Tech

5 Observations From A Week On Peach

The people of Peach are hooked, friendly, and not afraid to post dumb things.

It’s been a rough week for Peach.

After bursting out of the gate last Friday riding a tidal wave of attention, the new social app spent this week on shore, stomach to boogie board, wondering if its once-glorious ride was over. The app is no longer in the Apple Store’s top 10 free social apps, and it is completely off the store’s overall free list. On Monday, BGR’s Tero Kuittinen called it dead on arrival.

That said, the short history of the social internet is filled with companies booming after being called dead (see: Facebook) and declining after being lionized (see: Foursquare), so it’s far too early to say whether Peach is on its way to dried fruit territory.

Instead, here are five observations about the app after a week of intense use:

1. Peach is the text version of social’s raw revolution.

At a time when mainstream social players like Facebook and Twitter are becoming increasingly starched platforms where people put great care into everything they post, the weird, fun nature of social media is showing up again in live streaming apps such as Periscope, and Snapchat’s Stories. These apps are all about “raw” — where unedited and unscripted content thrives. Peach incentivizes raw content by displaying only one update preview per person in its reverse-chronological-order main feed. This means if you type a bunch of dumb things, your friends on the app will only see one of those dumb things, putting less pressure on the type of content you post to the platform, and hence leading to more raw, unfiltered updates.

2. The Friends of Friends tab is the key.

You connect with people on Peach by adding them as friends, and then they must accept you, similar to the way it works on Facebook. The app’s main tab (discussed above) will display your friends’ updates. But a key part of the app is the Friends of Friends tab, which works similarly to the main tab but displays updates from second-degree connections. This tab is critical for discovery. Not only can it lead you to find interesting people to connect with, it can help your posts gain a much broader audience than your immediate friend group. The Friends of Friends tab gives your posts on Peach an interesting private/public feel you can’t find on any other app.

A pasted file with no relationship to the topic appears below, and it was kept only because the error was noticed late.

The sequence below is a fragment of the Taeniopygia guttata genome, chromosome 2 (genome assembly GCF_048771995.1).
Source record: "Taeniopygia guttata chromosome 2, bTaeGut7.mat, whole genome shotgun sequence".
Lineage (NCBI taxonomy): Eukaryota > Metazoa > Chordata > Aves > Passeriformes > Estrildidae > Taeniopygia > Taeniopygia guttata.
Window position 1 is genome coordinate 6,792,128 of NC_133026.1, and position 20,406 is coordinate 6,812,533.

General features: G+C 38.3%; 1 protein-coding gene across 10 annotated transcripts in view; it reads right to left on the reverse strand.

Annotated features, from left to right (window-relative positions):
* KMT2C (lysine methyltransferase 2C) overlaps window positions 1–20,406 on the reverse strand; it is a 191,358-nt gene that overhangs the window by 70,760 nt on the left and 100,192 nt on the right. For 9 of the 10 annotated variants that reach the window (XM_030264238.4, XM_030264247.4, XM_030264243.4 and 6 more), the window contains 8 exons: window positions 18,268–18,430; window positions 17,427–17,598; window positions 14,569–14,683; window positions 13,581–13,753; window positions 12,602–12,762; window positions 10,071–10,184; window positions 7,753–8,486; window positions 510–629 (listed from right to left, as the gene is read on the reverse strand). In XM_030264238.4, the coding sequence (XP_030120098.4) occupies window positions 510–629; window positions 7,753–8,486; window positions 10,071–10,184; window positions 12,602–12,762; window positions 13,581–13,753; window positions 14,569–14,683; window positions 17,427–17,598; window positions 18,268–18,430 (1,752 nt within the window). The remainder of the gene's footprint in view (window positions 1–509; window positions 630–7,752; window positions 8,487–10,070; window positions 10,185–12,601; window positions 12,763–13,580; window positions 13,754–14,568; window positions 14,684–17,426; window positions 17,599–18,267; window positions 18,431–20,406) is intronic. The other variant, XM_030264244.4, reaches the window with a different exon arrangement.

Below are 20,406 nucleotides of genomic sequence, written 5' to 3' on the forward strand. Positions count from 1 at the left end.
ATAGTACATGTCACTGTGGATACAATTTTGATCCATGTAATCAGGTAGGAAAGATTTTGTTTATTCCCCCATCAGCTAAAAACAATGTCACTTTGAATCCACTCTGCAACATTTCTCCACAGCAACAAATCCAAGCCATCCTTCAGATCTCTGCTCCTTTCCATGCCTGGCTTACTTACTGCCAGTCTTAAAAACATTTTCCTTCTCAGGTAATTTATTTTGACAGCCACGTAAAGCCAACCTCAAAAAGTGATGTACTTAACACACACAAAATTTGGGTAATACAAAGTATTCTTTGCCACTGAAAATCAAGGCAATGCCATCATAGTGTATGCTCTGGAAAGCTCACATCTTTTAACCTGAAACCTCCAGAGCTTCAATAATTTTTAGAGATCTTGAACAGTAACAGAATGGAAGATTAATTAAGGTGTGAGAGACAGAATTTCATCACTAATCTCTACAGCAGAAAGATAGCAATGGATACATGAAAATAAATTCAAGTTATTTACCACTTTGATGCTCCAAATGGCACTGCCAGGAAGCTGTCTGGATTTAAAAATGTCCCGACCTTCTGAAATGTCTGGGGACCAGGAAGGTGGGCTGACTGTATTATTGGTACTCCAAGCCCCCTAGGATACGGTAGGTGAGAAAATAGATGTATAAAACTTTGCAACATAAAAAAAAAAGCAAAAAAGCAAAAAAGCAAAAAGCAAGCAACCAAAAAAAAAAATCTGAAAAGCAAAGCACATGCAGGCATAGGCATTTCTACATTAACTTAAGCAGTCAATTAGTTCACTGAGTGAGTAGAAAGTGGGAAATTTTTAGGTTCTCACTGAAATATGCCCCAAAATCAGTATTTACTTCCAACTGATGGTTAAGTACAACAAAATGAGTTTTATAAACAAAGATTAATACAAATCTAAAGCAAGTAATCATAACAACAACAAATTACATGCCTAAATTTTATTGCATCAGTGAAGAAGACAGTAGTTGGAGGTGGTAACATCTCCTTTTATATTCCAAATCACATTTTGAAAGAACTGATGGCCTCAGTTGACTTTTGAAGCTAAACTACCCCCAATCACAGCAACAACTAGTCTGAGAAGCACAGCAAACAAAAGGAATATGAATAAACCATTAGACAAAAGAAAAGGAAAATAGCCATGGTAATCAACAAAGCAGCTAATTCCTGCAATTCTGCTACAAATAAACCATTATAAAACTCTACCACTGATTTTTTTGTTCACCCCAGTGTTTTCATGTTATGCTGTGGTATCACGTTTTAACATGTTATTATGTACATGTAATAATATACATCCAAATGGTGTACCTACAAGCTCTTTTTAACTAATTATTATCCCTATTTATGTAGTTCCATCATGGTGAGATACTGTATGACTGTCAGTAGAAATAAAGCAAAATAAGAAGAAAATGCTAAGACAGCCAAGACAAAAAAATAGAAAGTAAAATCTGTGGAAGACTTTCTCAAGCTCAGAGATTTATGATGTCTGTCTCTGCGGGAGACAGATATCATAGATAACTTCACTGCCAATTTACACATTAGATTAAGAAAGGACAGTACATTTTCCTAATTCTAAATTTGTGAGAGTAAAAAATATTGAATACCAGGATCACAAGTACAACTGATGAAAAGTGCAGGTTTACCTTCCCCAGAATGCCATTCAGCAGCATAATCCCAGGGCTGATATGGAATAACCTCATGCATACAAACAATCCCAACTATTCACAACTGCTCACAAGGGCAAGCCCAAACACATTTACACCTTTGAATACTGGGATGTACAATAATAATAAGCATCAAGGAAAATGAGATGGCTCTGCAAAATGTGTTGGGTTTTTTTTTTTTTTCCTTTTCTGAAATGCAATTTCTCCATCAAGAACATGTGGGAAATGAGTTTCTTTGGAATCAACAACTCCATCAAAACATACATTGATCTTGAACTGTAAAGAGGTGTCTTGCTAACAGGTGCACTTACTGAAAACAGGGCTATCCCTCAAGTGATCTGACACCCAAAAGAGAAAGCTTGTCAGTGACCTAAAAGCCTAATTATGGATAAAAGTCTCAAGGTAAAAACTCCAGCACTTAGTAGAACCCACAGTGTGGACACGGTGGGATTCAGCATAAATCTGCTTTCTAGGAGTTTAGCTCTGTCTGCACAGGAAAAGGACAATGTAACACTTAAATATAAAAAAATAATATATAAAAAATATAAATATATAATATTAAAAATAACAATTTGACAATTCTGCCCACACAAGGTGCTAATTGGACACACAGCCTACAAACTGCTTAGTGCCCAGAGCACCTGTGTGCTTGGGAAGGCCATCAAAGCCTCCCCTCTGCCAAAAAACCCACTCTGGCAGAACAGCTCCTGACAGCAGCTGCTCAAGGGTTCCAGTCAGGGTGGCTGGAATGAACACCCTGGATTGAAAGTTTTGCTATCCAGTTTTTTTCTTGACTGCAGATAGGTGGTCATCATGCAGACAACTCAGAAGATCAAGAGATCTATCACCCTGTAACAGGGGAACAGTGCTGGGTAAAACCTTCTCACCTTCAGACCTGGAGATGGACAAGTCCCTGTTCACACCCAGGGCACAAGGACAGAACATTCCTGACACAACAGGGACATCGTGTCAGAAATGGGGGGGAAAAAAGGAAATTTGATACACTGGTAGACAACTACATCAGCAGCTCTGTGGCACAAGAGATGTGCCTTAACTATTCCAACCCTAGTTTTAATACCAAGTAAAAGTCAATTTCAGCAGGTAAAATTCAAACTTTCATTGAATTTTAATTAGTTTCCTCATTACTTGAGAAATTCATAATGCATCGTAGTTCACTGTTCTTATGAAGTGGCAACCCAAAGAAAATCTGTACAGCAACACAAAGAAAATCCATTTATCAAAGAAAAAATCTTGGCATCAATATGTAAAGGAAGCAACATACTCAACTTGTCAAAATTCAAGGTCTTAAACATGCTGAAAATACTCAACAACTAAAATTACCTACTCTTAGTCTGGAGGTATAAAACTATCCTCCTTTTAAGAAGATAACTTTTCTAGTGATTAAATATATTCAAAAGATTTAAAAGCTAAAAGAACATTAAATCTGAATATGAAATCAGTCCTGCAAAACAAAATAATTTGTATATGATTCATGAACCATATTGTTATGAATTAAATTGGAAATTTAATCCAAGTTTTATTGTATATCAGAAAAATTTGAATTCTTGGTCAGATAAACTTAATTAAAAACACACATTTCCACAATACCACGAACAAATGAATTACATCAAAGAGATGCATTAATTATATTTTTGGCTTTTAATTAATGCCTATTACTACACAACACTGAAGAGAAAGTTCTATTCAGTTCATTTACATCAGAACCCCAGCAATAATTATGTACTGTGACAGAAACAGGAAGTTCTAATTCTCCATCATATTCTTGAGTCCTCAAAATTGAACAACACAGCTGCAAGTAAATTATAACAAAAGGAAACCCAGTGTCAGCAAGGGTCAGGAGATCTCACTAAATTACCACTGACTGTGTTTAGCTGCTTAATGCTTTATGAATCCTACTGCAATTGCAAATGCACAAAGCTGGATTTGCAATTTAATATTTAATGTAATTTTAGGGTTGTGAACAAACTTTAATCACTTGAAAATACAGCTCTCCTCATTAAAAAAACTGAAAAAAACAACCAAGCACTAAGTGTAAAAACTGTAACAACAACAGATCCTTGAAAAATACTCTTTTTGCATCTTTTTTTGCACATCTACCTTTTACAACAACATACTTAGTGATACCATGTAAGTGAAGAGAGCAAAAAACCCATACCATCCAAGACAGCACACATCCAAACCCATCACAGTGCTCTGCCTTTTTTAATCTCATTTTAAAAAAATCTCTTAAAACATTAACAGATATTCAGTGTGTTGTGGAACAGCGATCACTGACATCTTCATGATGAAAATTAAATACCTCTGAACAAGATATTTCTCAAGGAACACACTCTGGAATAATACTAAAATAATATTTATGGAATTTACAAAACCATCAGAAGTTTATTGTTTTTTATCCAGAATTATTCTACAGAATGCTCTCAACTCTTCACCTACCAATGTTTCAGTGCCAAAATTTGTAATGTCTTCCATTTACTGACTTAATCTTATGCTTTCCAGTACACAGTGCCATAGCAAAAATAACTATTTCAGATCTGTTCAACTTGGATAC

3. Peach again proves that people love meeting strangers online.


As a result of the Friends of Friends tab, it’s easy to become friends with strangers on Peach. Every time you post, there’s a good chance someone looking at the tab will see you and add you as a friend. The internet is a fun place when strangers get together and don’t troll the crap out of each other. There’s room for those good interactions on Peach, since many of the connections are sparked by a mutual contact.

4. Peach’s user base may be small, but its users seem addicted.

Once I reached 2,000 followers on Twitter, every tweet I posted received some sort of engagement: a retweet, like, or reply. On Peach, where I have only a few hundred connections, almost every single post I publish is liked or commented on. This tells me that the people using the app are glued to it. It’s a skewed sample and perhaps not representative of the entire platform, but it’s been wild to behold.

5. The user interface is pretty awful.

The Peach UI is confusing and inconsistent. If it does become the next thing, that’s due to marketing and plenty of FOMO, not good design.

— Jerome Dahdah (@parasight)

Peach needs make its app easier to use. It’s difficult to find common features — an unfriend option, for example. And looking at comments and likes on individual posts is a chore. If Twitter’s recent struggles are any indication, social products must be simple to use if they hope to grow their user base. Peach is off to a rotten start in this area.








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Alex Kantrowitz is a senior technology reporter for BuzzFeed News and is based in San Francisco. He reports on social and communications.
Contact Alex Kantrowitz at alex.kantrowitz@buzzfeed.com.
 
 

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